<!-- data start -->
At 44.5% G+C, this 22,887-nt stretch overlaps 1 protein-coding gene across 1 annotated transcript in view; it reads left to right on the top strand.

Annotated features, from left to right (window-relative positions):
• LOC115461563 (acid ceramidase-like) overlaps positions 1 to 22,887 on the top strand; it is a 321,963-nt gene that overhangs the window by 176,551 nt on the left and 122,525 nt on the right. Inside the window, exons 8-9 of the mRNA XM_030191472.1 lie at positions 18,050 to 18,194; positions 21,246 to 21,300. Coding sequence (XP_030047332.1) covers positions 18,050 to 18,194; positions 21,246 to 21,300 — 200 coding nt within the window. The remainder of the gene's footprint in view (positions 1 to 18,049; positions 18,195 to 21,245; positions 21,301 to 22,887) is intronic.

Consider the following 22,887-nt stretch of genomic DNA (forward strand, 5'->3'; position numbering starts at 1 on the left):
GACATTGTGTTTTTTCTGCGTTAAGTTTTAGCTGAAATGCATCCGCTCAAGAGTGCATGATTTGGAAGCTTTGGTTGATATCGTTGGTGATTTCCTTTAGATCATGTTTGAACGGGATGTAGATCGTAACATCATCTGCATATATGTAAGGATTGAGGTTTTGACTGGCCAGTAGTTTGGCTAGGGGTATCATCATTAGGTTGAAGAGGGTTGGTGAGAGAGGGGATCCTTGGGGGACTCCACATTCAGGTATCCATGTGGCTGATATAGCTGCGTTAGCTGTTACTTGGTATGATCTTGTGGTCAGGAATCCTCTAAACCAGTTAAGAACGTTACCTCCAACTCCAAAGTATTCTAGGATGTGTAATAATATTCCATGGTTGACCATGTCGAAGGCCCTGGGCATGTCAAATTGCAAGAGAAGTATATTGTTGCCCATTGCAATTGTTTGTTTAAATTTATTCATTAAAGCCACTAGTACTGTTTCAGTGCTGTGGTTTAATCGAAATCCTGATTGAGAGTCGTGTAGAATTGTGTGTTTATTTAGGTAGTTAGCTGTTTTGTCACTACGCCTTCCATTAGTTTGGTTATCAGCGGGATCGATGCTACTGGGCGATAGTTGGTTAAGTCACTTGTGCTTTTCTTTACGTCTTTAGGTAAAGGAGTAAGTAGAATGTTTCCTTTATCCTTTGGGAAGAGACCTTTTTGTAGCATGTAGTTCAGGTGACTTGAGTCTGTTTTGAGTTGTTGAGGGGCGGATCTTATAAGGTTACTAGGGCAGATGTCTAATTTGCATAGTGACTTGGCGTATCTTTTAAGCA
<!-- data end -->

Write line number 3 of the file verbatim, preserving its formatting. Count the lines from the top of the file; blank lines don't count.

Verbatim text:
• LOC115461563 (acid ceramidase-like) overlaps positions 1 to 22,887 on the top strand; it is a 321,963-nt gene that overhangs the window by 176,551 nt on the left and 122,525 nt on the right. Inside the window, exons 8-9 of the mRNA XM_030191472.1 lie at positions 18,050 to 18,194; positions 21,246 to 21,300. Coding sequence (XP_030047332.1) covers positions 18,050 to 18,194; positions 21,246 to 21,300 — 200 coding nt within the window. The remainder of the gene's footprint in view (positions 1 to 18,049; positions 18,195 to 21,245; positions 21,301 to 22,887) is intronic.